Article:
Birth, A Play

Birth is a play based on over one hundred interviews Karen Brody conducted with mothers across America who gave birth between 2000-2004. It tells the true stories of 8 women painting a portrait of how low-risk, educated women are giving birth in America today.

In the play we meet Jillian, a stay-at-home mother of four children, who always sees the humor in life, especially in her mixed-bag of birth experiences; and Beth, a 35-year-old successful, high-powered computer systems manager from New Jersey who confidently planned a cesarean.

We are introduced to Vanessa, a buyer for a major department store who never had a doubt that she wanted an epidural. We hear from Janet, a lesbian in her 40s, who despite her feminist background wanted a medicalized birth, fearing the safety of herself and the baby; and Lisa, an African-American who felt intimidated and used by her midwives and the medical system after her birth.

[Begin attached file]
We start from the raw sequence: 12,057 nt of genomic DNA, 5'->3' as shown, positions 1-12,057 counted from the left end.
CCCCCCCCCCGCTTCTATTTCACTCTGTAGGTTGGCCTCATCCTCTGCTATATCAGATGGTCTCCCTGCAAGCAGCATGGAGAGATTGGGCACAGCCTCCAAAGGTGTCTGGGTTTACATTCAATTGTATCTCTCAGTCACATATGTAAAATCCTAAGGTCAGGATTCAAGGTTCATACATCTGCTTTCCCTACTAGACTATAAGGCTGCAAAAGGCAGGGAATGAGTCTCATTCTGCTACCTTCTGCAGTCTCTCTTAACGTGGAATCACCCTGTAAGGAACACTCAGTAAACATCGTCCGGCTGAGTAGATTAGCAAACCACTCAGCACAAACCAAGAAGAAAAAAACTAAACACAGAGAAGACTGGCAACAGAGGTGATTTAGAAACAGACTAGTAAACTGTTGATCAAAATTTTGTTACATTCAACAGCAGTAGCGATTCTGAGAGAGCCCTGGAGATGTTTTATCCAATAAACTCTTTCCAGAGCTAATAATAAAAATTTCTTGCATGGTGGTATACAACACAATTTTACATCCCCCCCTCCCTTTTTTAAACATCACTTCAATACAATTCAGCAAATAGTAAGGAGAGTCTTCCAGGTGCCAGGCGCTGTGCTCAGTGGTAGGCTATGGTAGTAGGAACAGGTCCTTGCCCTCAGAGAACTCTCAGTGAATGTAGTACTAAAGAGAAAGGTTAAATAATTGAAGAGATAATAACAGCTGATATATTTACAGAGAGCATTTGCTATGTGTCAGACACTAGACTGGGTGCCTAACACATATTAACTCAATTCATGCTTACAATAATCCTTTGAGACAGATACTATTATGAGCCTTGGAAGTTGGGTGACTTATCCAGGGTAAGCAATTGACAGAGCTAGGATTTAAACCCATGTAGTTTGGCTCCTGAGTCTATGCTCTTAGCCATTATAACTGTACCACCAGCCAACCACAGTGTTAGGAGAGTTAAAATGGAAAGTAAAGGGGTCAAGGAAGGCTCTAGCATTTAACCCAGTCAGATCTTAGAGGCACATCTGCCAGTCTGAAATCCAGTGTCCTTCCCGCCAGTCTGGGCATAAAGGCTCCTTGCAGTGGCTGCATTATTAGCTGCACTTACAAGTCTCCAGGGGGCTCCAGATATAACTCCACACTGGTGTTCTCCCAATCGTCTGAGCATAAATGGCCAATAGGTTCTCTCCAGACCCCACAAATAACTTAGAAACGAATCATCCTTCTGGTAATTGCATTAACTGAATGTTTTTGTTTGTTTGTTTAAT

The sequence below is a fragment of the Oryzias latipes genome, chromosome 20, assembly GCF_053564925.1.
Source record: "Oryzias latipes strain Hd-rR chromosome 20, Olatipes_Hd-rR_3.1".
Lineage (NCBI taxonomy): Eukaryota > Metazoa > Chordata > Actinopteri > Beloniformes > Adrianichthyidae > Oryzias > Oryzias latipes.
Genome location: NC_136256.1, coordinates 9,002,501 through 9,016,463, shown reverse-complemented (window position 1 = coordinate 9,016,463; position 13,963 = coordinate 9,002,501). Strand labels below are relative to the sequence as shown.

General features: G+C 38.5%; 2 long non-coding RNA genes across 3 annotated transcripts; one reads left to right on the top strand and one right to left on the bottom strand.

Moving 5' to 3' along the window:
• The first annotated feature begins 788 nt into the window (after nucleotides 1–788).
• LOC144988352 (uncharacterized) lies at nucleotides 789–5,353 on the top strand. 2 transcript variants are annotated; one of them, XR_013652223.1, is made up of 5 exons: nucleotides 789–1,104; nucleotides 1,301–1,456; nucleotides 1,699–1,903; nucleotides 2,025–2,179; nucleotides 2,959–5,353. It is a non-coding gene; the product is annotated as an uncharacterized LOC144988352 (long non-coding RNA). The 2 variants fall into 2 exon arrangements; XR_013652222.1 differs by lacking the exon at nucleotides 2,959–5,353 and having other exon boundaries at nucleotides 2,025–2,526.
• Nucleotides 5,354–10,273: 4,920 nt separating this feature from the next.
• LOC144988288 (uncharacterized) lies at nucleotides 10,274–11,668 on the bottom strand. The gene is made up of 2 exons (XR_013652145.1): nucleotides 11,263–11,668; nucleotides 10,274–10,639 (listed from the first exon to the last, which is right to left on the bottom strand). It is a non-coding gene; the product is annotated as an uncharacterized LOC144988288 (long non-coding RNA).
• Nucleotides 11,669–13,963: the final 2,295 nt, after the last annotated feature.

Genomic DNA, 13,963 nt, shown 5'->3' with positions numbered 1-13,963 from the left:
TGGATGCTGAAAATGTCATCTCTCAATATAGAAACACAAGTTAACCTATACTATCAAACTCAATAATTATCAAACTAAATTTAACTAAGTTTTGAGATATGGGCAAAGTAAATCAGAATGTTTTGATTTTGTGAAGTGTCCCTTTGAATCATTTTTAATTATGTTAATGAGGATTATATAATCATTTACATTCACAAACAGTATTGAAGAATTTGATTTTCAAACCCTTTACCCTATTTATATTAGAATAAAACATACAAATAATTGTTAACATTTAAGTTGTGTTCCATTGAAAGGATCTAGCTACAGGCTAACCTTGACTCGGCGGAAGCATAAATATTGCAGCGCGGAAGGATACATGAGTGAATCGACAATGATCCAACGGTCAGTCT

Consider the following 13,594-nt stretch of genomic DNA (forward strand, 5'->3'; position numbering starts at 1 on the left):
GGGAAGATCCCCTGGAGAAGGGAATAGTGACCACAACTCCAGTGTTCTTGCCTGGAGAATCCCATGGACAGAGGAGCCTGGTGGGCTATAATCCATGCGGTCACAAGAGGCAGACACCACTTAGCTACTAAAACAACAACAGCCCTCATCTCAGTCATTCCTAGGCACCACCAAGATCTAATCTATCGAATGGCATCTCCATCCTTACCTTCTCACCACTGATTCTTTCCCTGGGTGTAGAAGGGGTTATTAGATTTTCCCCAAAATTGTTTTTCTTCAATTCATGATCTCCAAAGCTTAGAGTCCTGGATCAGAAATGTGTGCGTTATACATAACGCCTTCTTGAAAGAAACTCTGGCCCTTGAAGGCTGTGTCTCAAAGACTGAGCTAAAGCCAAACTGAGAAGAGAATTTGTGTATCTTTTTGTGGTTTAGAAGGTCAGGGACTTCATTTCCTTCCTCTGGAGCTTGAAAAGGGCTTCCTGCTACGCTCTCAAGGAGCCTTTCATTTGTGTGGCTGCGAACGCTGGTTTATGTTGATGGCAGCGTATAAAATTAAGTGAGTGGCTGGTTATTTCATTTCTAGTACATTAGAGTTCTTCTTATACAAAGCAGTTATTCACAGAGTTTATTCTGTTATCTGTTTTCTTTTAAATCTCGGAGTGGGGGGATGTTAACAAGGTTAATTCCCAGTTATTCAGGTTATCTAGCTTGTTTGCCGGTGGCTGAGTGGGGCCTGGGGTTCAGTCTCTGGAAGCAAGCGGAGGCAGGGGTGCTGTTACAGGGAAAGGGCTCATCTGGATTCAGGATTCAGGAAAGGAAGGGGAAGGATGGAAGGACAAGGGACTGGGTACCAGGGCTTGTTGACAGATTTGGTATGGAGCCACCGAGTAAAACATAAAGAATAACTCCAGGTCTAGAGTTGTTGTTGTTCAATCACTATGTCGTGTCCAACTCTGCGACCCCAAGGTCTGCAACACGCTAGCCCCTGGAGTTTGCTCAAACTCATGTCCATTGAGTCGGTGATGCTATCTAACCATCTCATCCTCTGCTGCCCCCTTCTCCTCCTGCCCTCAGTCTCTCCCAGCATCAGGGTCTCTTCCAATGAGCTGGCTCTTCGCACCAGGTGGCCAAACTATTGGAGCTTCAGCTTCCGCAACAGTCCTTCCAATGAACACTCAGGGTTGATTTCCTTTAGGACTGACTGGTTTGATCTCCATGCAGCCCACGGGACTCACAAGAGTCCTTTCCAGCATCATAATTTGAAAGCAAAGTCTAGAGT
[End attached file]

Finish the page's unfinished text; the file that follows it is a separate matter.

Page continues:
We get to know Sandy, who thought birth was “just one day,” but found out that having an emergency c-section on that day changed her world. We hear Natalie's intimate story of physical betrayl; and Amanda, an athletic, confident stay-at-home mother who believed her birthing mantra--”My Body Rocks”--gave her the attitude she needed to give birth naturally in the hospital.

Moving between first-person monologues, some dialogue, and the voices these women heard on the day they gave birth, Birth confronts, what City Lights Theater Company has called, "The naked truth about childbirth in America."

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